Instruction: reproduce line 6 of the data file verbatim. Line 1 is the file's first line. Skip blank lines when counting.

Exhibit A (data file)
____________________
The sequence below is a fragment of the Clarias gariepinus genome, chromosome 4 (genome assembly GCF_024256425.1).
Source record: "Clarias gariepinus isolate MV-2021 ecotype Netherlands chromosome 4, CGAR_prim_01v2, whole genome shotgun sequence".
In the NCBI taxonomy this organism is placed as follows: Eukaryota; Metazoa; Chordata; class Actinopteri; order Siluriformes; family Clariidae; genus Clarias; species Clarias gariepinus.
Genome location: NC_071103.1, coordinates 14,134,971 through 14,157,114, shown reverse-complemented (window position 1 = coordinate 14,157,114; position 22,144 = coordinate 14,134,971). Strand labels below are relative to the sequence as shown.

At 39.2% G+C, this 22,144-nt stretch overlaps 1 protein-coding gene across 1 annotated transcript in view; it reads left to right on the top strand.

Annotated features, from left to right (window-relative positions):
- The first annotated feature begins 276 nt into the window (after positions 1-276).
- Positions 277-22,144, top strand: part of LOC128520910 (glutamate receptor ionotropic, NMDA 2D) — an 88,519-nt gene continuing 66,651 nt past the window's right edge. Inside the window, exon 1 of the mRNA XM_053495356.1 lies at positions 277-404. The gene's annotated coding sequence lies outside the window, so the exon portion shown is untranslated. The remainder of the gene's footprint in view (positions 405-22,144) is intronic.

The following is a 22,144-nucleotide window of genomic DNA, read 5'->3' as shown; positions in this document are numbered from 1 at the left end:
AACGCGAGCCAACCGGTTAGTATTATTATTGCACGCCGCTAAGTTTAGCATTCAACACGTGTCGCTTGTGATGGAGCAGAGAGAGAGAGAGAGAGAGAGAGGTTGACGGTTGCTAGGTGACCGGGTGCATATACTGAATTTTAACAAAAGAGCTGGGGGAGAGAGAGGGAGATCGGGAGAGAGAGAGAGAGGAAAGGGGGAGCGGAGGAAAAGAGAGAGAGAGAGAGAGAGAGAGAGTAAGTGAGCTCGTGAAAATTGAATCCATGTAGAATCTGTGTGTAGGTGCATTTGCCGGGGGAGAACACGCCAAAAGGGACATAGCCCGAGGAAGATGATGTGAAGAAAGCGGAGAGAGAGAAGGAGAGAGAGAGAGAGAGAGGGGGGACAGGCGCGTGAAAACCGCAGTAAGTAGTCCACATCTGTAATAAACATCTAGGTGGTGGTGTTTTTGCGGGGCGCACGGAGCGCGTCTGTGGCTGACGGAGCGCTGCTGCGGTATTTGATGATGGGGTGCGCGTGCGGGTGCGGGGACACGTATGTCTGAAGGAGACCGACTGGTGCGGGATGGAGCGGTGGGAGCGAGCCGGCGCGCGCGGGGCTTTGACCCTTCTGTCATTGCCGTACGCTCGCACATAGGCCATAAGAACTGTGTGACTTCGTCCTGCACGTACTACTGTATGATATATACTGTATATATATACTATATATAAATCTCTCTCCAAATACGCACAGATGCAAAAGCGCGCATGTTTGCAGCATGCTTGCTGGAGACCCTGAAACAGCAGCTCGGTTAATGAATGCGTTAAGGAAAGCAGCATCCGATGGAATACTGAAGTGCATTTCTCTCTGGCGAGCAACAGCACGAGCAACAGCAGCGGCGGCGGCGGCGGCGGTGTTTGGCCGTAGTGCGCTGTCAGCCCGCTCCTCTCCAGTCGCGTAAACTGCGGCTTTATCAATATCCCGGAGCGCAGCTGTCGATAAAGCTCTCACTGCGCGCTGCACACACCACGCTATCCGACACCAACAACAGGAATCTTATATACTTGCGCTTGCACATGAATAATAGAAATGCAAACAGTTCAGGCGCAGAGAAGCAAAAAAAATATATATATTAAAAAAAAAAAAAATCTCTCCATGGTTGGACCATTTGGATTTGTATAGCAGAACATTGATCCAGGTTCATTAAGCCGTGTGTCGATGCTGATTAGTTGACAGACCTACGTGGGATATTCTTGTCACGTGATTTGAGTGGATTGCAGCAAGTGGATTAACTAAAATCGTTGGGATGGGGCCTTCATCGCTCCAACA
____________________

Annotated features, from left to right (window-relative positions):